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A guide to people flow sensors

In the past, the only way to tell how many people were entering and leaving a room was to physically count people as they passed – a very tedious and error-prone method. Today, technological solutions such as cameras, sensors, and trackers have made this much easier and more accurate.

Now, more than ever, it’s important for building owners and facilities managers to have a good understanding not just of the number of people in their building, but in specific spaces like meeting rooms, canteens and bathrooms.

As the name suggests, a people flow sensor monitors the ‘flow’ of people as they walk towards or away from the sensor. This means you know, in real time, how many people have entered and exited the room.

As employees return to the workplace, this data can help determine high traffic entry or exit points, busy areas which may need extra cleaning, and identify if social distancing is possible. But moving beyond Covid, savvy managers know that fully optimising their spaces can help with resource planning, generate energy savings and save costs.

And receiving accurate, real-time information means you can make highly informed decisions about how you can best use your workspace and manage facilities.

Here, we’ll explore how people flow sensors work, what the key differences are between them and how to choose the right one.

What are people flow sensors?

These sensors provide real-time data on the bidirectional flow of people in and out of a space.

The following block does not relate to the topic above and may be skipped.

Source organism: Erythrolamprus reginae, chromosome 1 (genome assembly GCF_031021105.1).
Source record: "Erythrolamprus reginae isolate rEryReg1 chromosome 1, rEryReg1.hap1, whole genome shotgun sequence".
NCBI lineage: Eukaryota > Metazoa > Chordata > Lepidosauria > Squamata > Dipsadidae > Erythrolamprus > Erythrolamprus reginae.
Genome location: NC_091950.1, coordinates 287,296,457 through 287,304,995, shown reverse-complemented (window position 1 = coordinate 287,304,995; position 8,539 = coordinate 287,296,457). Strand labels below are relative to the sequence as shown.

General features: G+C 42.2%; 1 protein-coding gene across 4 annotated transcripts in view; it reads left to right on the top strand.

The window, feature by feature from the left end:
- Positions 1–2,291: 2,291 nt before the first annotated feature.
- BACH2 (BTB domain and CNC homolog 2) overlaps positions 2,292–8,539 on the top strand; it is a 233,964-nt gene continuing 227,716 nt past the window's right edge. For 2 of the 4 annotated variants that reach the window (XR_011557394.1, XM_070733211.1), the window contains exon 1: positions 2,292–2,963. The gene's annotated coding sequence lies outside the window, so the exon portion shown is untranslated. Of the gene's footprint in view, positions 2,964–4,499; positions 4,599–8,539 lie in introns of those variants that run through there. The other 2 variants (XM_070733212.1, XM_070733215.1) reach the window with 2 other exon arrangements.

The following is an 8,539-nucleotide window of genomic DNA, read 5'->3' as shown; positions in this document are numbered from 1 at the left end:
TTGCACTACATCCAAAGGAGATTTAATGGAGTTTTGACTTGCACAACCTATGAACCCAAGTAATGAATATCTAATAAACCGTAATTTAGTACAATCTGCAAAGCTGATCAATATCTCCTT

The data from people flow sensors can be used to count how many people have entered/exited a space. This insight can be used to:

  • Determine peak times and levels of usage
  • Spot behavioural trends
  • Optimise utilities usage

You can also view data such as which times of day or days of the week generate more traffic than others. From here, you know, for example, when you need to have cleaning staff and supplies on hand.


Types of people flow sensors

People flow sensors are a simple yet powerful tool to optimise workspace strategies and support healthy buildings. But data-based decision-making will only be as good as the quality of the data you work with. Not all sensors are born equal.

Here are some of the pros and cons of each:


Time of flight sensors

The simplest and least expensive option. These sensors emit an infrared light beam that reflects off a person and returns back to the sensor. The time taken to return gives an accurate distance calculation. The sensor uses these movements to determine if the person is moving away from or towards the sensor.